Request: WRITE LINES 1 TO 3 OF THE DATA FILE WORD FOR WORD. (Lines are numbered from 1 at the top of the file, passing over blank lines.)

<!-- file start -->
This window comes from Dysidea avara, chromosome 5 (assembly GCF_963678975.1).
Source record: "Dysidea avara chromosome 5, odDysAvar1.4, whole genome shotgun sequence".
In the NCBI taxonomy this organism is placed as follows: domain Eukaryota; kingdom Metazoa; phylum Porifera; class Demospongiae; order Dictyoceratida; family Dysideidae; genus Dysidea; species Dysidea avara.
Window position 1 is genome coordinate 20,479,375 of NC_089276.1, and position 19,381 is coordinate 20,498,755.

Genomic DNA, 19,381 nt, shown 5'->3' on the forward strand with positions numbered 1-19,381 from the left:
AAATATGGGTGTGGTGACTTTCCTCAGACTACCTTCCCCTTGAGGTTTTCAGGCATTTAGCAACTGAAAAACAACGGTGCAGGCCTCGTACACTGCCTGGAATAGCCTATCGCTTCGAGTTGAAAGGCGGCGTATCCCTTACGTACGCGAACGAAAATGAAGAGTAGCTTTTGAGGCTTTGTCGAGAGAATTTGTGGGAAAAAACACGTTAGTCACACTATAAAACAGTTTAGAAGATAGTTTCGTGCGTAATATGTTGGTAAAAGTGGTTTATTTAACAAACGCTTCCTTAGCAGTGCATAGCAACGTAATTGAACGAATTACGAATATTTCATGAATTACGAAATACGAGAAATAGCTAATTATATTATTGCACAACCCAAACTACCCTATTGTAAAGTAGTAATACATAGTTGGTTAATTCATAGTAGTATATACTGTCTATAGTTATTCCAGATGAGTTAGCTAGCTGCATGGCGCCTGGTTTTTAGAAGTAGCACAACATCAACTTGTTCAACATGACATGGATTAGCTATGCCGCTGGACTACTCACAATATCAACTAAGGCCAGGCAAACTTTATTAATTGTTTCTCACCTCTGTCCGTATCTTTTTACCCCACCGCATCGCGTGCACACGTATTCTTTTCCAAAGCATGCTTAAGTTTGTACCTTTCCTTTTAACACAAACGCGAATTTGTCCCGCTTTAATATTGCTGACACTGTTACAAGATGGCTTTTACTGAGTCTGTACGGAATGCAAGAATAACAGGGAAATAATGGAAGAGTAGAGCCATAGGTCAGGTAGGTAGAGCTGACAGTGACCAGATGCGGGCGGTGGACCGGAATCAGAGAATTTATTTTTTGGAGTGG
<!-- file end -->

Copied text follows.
This window comes from Dysidea avara, chromosome 5 (assembly GCF_963678975.1).
Source record: "Dysidea avara chromosome 5, odDysAvar1.4, whole genome shotgun sequence".
In the NCBI taxonomy this organism is placed as follows: domain Eukaryota; kingdom Metazoa; phylum Porifera; class Demospongiae; order Dictyoceratida; family Dysideidae; genus Dysidea; species Dysidea avara.